What Was China’s Music Scene Like 12 Years Ago?

By That's Beijing, January 13, 2022

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It perhaps goes without saying that China was a very different place 12 years ago compared with today; this is true for the country’s indie music scene. 

It was way back in 2010 when MusicDish first came to China. The music promotor has been at the forefront of the Middle Kingdom’s indie music scene led by the company’s founder – American national Eric De Fontenay. 

MusicDish events might be familiar to That’s Beijing readers.

Back in June, 2021, we covered the first of the ‘Get Unplugged’ events; Beijing’s Aotu Space featured some of Beijing’s most talented acoustic performers including American singer-songwriter Eric Allen. 

READ MORE: 'Unplugged' Live Music in Beijing

June, 2021 also saw the arrival of ‘Summer of Love’ in the Chinese capital; the festival sought to capture the 1967 “hippie” fever that swept across the United States. There were certain details that weren’t replicated such as the 100,000 person attendance! 

READ MORE: Summer of Love Coming to Beijing

And more recently, MusicDish’s ‘You are the DJ!’ allowed fans to pick a playlist of their favorite indie tracks. The event was a celebration of indie music’s rise in China over recent years. 

READ MORE: China's Indie Music Scene - Going Mainstream 

MusicDish’s latest event in Beijing celebrates the music promotor’s 12th anniversary. Ahead of the event, De Fontenay spoke to That’s about the changes he’s witnessed on China’s indie music scene over the years and what he’s got planned for the big birthday bash. 

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The 12 anniversary celebration takes place on Saturday, January 12, 2022. Image via MusicDish


What were the biggest challenges on the indie music scene in China 12 years ago?
A little of everything at the time. Obviously, there was rampant piracy led by Baidu that had an mp3 search page at the time. The page allowed you to download virtually any song.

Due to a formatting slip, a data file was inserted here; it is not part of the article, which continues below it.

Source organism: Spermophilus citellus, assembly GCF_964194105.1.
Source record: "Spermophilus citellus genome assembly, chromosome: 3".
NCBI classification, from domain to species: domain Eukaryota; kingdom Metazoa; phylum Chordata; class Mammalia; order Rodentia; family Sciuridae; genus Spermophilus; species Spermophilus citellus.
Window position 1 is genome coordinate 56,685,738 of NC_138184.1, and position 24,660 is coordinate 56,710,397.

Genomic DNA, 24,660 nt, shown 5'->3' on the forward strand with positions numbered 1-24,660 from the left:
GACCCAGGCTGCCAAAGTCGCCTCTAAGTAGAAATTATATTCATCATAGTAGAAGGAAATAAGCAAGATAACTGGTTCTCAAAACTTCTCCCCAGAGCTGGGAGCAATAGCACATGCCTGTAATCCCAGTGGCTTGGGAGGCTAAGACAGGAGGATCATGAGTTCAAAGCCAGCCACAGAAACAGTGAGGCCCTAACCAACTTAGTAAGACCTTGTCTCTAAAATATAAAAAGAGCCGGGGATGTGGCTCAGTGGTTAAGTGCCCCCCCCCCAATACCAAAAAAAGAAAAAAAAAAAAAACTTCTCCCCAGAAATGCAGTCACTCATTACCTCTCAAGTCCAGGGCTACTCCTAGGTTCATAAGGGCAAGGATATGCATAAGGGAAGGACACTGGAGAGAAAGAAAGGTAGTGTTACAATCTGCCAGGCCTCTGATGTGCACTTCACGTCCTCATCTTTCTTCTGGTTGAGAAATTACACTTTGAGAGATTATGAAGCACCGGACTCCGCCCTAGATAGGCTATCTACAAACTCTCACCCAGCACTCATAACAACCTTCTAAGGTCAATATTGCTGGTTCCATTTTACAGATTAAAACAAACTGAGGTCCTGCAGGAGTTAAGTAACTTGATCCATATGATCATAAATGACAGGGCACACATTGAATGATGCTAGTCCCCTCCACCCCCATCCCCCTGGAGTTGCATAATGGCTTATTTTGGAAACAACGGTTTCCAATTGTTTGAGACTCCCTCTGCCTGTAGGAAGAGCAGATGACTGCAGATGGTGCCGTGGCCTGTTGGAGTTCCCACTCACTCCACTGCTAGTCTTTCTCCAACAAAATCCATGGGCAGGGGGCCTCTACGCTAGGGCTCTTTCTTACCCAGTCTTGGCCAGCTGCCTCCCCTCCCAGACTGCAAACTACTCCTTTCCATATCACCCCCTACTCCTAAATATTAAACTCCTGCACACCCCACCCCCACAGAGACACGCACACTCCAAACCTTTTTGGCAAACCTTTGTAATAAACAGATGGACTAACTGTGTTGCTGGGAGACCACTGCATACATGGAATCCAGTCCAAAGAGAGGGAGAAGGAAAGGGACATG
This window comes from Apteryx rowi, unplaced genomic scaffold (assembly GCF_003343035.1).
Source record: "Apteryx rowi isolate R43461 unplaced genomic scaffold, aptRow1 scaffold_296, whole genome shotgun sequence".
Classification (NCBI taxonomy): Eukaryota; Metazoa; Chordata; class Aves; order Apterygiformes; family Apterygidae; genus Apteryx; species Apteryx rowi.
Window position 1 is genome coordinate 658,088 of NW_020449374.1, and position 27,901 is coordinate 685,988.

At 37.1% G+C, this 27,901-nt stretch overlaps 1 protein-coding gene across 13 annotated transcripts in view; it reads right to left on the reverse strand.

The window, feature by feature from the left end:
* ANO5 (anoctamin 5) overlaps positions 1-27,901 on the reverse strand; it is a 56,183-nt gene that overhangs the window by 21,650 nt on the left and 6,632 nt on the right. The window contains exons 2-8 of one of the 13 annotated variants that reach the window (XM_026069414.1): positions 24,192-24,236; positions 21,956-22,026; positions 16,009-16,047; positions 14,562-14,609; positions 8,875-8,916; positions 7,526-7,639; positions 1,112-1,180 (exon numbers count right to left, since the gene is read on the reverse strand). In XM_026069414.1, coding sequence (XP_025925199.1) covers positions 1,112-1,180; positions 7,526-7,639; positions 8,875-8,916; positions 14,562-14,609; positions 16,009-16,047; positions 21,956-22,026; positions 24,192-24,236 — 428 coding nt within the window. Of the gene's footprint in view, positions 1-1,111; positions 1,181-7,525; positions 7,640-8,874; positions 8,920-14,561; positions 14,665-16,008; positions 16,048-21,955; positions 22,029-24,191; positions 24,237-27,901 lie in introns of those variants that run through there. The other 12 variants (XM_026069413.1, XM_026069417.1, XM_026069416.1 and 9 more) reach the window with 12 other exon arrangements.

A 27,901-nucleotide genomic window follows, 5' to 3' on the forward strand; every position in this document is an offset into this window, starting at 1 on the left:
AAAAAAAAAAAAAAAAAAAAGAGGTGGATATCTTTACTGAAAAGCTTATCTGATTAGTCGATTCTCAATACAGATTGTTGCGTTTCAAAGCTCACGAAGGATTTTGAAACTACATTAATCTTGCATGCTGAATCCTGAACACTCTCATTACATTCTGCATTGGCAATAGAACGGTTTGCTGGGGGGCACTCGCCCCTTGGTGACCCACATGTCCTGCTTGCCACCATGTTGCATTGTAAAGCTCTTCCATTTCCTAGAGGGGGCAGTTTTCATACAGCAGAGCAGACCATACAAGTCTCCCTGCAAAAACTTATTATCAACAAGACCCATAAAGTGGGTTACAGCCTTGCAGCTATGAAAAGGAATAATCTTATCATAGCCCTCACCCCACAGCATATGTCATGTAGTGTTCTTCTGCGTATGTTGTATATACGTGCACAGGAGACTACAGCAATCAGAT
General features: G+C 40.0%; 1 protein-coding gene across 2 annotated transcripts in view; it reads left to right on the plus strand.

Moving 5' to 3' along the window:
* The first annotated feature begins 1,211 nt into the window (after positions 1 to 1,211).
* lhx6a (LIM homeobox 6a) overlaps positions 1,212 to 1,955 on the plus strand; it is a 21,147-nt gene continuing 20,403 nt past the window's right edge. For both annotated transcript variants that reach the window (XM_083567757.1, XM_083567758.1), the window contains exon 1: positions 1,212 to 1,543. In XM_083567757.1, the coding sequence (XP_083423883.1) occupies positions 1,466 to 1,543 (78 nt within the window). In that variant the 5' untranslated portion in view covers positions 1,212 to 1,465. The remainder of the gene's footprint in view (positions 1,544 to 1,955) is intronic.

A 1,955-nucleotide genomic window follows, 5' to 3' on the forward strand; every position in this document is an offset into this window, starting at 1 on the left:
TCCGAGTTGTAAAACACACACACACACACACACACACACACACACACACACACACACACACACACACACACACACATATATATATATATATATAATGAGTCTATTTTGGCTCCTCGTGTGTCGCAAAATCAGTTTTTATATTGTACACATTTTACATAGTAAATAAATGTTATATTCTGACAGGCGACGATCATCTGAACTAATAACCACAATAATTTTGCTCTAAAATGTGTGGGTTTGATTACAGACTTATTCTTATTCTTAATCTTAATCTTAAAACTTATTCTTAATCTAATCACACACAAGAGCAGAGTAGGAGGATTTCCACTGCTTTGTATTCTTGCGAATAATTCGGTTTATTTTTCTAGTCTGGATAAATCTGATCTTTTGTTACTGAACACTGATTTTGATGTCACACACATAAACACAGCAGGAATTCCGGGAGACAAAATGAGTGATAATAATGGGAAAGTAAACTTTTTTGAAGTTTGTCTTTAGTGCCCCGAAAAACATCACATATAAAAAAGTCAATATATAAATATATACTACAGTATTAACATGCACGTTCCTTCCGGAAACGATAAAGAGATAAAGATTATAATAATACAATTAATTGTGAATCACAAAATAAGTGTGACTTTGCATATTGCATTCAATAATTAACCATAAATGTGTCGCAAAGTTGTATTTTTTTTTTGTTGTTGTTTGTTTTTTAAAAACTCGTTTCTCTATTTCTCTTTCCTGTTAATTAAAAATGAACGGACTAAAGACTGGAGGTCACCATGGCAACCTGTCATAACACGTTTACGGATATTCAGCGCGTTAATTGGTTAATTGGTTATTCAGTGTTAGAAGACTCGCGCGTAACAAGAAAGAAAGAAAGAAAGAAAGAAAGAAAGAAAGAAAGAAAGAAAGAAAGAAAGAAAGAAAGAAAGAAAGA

The market was also really niche compared to today with a very limited fanbase. More importantly, it was nearly impossible for artists to make any sort of decent living off their music.

What are some of the biggest changes you’ve witnessed on the indie music scene in China over the past 12 years?
A lot of those challenges I mentioned have changed. 

For example, we now have a legal music market where the overwhelming amount of music listeners use licensed streaming services like those from TME (Tencent Music Entertainment) and NetEase. 

Moreover, the fanbase has steadily grown initially thanks to festivals such as MIDI and Strawberry (to name a couple), but more recently, as a result of Summer of Bands (乐队的夏天) (television variety show also known as The Big Band) which really broadened the market to a more mainstream audience. 

There’s also been an explosion of new music and bands over the last several years that have really raised the bar on the quality of the music – I call this a boom era for Chinese indie. 

Bands and promoters have become far more savvy marketers while bands have more choice as a new generation of labels and managers have emerged. 

But the regulatory landscape has also become more challenging over the last few years. And of course, there is the uncertainty around the pandemic which can’t seem to quit. 

But generally, I’ve seen the market grow and mature over the last 12 years and am very optimistic for the future. It’s a good time to be working in the indie music scene.

Tell us about the bands and DJs performing at the MusicDish 12th anniversary. 
While I had some affinity for punk in the 80s, I was far more of a metal head. That all changed when I came to Beijing whose small yet thriving punk scene turned me into a devout convert. 

So, it seemed appropriate to tap that scene for our 12th anniversary and the lineup is stellar if I say so myself. From 70s garage punk (The Diders) and 60s proto punk (Ravages) to OG classic punk (Hangnail) and grunge punk (Hindbrain) with a splash of kawaii core (Xiaowang), we have a range of music that would suit anyone who has a love for the harder sounds perfect to pogo to and that fit the Beijing aesthetic so well. 

And thanks to our friends at Nugget Records, people who purchase a presale ticket will be able to bring home a unique souvenir of the night –  a cassette tape of the live recording of the band’s performance, duplication right there onsite.


This interview has been edited for clarity and brevity. 

For more information, follow the MusicDish WeChat Official Account by scanning the QR code below:

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[Cover image via Unsplash]

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